This got him a lot of traction in Jerusalem, to the point that Nehemiah was constantly being told about the virtues of Tobiah by Tobiah’s supporters (Neh 6:19).  Not only that, Tobiah had the annoying habit of sending letters to Nehemiah with the express purpose of intimidating him (Neh 6:19).


Sanballat had a similar family connection in Jerusalem.  He had married off his daughter to a grandson of the high priest (Eliashib - Neh 13:28). 


So, while the high priest was very influential and had a very large house that abutted the wall of the City (Neh. 3:20-12), it should come as no surprise to us that he was not supportive of or actively involved in the rebuilding of the wall - he was related through marriage to both Tobiah and Sanballat. 


Sanballat and Tobiah clearly saw that their influence was threatened if Nehemiah was successful, because that would mean that people would listen to him and follow his direction instead of theirs.  They felt threatened by Nehemiah’s influence over the people in Jerusalem and the region surrounding them. 


And their fears were well founded.  Nehemiah had made it very clear to them that he intended to destroy their influence. He told them that they no longer hand any “portion, right or claim” in the city (Neh 2:20). 


Secondly, Nehemiah tells us in this book, that Sanballat and Tobiah were opposed to the returnees regaining a sense of strength and status (Neh 2:10), Having them back from Babylon was OK as long as they were at the mercy of Samaria or Ammon or Arabia. 


So how did Nehemiah deal with the jeering?  Well, for one, he was very much aware of their motives. So when dealing with opposition, for example, in the form of ridicule ...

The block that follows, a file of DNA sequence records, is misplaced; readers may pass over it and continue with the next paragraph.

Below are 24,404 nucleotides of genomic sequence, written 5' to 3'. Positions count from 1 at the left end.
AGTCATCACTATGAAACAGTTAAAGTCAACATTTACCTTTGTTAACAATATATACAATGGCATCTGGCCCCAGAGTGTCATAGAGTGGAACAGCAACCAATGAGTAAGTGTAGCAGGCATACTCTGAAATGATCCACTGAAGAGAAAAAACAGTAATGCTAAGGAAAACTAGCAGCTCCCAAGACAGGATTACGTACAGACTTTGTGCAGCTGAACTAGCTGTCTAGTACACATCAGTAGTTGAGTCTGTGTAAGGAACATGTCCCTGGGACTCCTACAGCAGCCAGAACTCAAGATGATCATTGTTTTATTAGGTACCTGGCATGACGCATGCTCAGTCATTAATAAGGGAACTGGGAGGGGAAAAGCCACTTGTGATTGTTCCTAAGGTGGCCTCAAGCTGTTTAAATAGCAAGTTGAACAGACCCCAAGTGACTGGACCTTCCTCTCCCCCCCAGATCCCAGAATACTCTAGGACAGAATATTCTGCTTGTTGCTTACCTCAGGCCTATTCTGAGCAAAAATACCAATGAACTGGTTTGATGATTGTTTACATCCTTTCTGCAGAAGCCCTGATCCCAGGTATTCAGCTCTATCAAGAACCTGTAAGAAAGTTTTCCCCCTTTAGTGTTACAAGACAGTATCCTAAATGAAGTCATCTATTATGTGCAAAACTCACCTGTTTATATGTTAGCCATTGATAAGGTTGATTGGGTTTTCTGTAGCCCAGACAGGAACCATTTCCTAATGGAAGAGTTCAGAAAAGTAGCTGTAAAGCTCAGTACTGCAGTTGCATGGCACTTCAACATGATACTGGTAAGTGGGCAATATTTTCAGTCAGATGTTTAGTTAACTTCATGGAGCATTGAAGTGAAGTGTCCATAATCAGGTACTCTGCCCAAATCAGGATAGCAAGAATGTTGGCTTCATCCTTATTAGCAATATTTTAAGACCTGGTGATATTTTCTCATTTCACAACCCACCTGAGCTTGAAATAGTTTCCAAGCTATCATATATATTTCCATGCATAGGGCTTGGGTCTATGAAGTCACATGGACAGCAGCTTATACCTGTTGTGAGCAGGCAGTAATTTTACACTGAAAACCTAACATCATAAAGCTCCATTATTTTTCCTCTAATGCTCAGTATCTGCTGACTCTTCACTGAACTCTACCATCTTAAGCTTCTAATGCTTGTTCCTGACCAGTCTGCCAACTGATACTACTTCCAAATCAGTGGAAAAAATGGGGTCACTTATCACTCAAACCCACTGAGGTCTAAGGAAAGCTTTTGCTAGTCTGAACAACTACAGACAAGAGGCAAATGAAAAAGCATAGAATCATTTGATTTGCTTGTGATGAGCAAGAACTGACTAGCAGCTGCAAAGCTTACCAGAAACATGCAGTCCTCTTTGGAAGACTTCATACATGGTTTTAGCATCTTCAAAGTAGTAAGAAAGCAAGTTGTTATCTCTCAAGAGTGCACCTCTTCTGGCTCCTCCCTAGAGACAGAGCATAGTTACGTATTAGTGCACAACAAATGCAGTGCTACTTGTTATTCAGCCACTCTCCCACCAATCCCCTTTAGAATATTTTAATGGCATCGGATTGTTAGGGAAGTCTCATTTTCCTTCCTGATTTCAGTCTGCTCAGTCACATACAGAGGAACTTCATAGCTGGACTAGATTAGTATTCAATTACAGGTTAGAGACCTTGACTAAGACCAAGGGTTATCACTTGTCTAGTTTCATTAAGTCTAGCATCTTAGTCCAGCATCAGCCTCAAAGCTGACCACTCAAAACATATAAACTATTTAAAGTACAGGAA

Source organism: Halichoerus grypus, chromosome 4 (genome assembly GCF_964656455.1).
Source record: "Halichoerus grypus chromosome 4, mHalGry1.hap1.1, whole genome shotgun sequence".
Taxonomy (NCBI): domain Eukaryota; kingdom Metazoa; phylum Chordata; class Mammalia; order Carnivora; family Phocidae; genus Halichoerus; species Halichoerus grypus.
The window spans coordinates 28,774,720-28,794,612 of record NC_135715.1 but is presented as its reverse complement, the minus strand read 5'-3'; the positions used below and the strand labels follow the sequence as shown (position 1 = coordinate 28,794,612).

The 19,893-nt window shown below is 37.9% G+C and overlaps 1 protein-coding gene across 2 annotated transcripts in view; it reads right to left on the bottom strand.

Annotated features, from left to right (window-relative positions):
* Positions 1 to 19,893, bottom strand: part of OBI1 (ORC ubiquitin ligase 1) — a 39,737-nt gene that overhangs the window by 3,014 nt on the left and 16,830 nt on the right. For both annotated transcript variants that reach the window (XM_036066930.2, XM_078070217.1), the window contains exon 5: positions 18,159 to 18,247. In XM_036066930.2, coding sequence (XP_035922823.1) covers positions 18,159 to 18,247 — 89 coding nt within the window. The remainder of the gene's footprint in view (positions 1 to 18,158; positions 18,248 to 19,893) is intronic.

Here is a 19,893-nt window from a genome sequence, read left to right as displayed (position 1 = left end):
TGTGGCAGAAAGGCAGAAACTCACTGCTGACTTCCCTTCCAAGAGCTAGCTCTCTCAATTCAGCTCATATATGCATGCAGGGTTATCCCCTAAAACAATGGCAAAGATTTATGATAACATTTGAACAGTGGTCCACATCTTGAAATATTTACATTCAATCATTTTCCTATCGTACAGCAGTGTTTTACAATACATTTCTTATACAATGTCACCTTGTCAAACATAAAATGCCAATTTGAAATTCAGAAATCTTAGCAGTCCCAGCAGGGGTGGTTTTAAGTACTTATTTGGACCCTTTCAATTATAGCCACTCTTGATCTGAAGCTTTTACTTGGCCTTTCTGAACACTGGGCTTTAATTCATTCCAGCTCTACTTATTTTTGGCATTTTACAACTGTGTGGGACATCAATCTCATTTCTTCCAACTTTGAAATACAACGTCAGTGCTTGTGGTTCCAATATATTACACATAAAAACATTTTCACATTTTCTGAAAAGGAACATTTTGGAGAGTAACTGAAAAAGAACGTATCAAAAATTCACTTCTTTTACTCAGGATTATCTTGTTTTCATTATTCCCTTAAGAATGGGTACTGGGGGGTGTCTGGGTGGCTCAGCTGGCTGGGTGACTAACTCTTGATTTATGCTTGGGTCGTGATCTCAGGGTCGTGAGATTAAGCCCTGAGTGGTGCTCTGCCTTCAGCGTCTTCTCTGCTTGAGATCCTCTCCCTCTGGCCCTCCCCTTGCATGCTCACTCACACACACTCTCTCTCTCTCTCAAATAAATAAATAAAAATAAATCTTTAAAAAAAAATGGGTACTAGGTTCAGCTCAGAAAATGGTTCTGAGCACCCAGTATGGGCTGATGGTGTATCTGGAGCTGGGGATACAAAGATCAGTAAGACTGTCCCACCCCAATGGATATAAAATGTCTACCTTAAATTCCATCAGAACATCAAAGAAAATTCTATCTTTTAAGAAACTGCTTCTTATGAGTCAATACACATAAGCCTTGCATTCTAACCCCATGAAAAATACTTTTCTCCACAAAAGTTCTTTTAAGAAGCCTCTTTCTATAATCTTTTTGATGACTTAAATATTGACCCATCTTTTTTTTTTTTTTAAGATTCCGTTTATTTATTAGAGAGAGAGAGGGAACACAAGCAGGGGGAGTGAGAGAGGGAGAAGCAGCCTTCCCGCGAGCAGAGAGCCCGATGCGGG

a. It is helpful to understand the reason for the opposition. 


As I already mentioned, ridicule is an attempt to assert social dominance and manipulate others into doing what they want them to do. It is a way of putting the other person down in order to elevate one’s own standing. 


b. It is helpful to already have a plan how to deal with the feelings that opposition (in this case ridicule).


And at first ridicule will always sting. It is hurtful and embarrassing. But if we react to it, if our pain or displeasure or anger shows, then the person who is doing the demeaning has achieved their goal.


If we then retaliate, the person who is ridiculing us really knows that they have got to us.  That they have hurt us and discouraged us.  So what to do? 


i. I will not take the bait (be annoyed, get angry, or retaliate)


I will stay calm.  I will stay cool.  I know that will be really hard to do, but it takes the power out of their words. This may be a pretend calm to begin with, but if they don’t see me reacting to their insults, they will realize that their tactic is simply not working. 


Rather than get afraid or sad or lash out in revenge, Nehemiah simply blew off the taunts and took the matter to God, asking God to bring justice into the situation and punish Sanballat and Tobiah.[2]  


ii. I will ooze self-confidence